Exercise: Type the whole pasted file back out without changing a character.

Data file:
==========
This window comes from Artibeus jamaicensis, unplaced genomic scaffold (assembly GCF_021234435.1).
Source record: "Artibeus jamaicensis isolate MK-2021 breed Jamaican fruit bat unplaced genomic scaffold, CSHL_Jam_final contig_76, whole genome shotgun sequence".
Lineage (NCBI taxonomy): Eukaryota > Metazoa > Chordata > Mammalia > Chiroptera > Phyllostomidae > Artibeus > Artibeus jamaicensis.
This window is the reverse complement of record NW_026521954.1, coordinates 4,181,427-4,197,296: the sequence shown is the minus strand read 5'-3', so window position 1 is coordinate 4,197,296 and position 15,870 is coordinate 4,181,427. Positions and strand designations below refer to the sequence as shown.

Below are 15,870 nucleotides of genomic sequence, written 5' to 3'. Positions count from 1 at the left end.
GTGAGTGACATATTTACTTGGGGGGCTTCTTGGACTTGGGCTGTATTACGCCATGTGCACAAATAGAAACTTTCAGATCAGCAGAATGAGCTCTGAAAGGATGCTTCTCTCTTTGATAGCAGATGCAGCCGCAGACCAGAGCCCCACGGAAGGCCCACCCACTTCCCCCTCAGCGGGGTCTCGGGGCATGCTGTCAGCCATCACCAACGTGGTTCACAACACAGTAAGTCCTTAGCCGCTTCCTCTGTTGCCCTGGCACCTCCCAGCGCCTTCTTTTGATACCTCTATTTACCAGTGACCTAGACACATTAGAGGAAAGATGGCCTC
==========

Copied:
This window comes from Artibeus jamaicensis, unplaced genomic scaffold (assembly GCF_021234435.1).
Source record: "Artibeus jamaicensis isolate MK-2021 breed Jamaican fruit bat unplaced genomic scaffold, CSHL_Jam_final contig_76, whole genome shotgun sequence".
Lineage (NCBI taxonomy): Eukaryota > Metazoa > Chordata > Mammalia > Chiroptera > Phyllostomidae > Artibeus > Artibeus jamaicensis.
This window is the reverse complement of record NW_026521954.1, coordinates 4,181,427-4,197,296: the sequence shown is the minus strand read 5'-3', so window position 1 is coordinate 4,197,296 and position 15,870 is coordinate 4,181,427. Positions and strand designations below refer to the sequence as shown.

Below are 15,870 nucleotides of genomic sequence, written 5' to 3'. Positions count from 1 at the left end.
GTGAGTGACATATTTACTTGGGGGGCTTCTTGGACTTGGGCTGTATTACGCCATGTGCACAAATAGAAACTTTCAGATCAGCAGAATGAGCTCTGAAAGGATGCTTCTCTCTTTGATAGCAGATGCAGCCGCAGACCAGAGCCCCACGGAAGGCCCACCCACTTCCCCCTCAGCGGGGTCTCGGGGCATGCTGTCAGCCATCACCAACGTGGTTCACAACACAGTAAGTCCTTAGCCGCTTCCTCTGTTGCCCTGGCACCTCCCAGCGCCTTCTTTTGATACCTCTATTTACCAGTGACCTAGACACATTAGAGGAAAGATGGCCTC